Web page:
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Posts Tagged ‘Cuba’

Statins added to WHO list of “essential” drugs

Posted by Colin Rose on May 10, 2007

Well, it finally happened. The statin peddlers convinced WHO to add statins to the list of essential drugs.

But look at who was behind the initiative, Dr Gotto

Dr. Gotto receives many thousands of dollars from statin peddlers.

Here is a disclosure statement from a recent publication

“Antonio M. Gotto, Jr., MD, DPhil, serves as a consultant for
AstraZeneca, Bristol-Myers Squibb, Johnson & Johnson-Merck, Kos
Pharmaceuticals, Kowa, Merck & Co., Inc., Merck-Schering Plough,
Novartis, Pfizer Inc, and Reliant Pharmaceuticals.”

Surely this should have been mentioned in the Cornell press release.

Personally, I refuse to take any advice from anyone who receives even one cent from a drug dealer.

I completely agree with Dr Kishore’s statement:

“Increasingly, ‘Western’ high-fat diets, tobacco use and urbanization have
helped make heart disease a bigger killer than ‘The Big Three’—HIV/AIDS,
tuberculosis and malaria—combined.”

Indeed, high risk individuals have high risk lifestyles.

But the FIRST thing to do is change the diet and eliminate tobacco BEFORE labeling statins essential drugs. To do otherwise will reduce any incentive to improve lifestyle and make the obesity and diabetes pandemic even worse.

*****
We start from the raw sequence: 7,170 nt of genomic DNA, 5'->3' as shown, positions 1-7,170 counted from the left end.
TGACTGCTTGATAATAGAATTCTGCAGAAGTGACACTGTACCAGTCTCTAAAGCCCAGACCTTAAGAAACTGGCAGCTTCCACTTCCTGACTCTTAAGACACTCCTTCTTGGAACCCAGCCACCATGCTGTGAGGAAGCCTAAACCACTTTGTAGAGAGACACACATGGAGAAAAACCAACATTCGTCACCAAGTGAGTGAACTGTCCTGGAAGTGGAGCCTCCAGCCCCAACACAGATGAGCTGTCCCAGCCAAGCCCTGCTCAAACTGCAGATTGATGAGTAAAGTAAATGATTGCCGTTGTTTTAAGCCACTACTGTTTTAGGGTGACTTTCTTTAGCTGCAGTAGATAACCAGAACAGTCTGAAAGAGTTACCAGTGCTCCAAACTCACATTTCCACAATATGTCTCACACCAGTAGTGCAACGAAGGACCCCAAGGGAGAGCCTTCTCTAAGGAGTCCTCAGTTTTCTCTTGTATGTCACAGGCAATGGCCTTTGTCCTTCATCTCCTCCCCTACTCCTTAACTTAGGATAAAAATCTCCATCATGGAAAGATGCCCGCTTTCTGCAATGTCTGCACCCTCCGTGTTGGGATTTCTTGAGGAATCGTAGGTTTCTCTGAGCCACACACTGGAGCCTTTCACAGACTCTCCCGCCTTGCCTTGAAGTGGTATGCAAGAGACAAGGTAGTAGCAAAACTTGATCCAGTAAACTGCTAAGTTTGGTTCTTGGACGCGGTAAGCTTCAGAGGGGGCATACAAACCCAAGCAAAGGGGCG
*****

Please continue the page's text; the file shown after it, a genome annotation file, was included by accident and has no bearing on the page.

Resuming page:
Do you think that the “developing” world is going to be happy with generic simvastatin? Not likely. They are going to start demanding patented Crestor and Vytorin, just like the rich Americans.

Cubans take no statins but live longer than Americans? If statins are not essential in Cuba, why should they be in Africa?
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Weill Cornell Medical College Students Help Change Global Health Policy

NEW YORK (May 21, 2007) – In a move to improve global public health, Weill
Cornell Medical College students have helped place a lifesaving heart
disease drug onto the World Health Organization’s (WHO) list of essential
medicines. This list is a guideline for developing countries to choose which
high-priority drugs should be supplied to their citizens inexpensively.

Students from Weill Cornell’s chapter of Universities Allied for Essential
Medicines (UAEM) answered the charge of Dr. David Skorton, President of
Cornell University, and Dr. Antonio M. Gotto Jr., dean of Weill Cornell
Medical College, to “seek new strategies for Cornell to advance public
health” across the globe.

“I am extremely proud that the students at Weill Cornell Medical College
have had such an admirable influence on global health policy,” says Dr.
Skorton, who is also a professor of internal medicine and pediatrics. “Such
actions by our students show the promise of their future leadership.”

“Adding this medicine to the list of essential medicines represents an
exceptional achievement by our students,” says Dr. Gotto, an internationally
renowned expert in heart disease prevention, who served as the senior
advisor for the project. “Because of the students’ success, over 150
national governments that work with WHO will be encouraged to recognize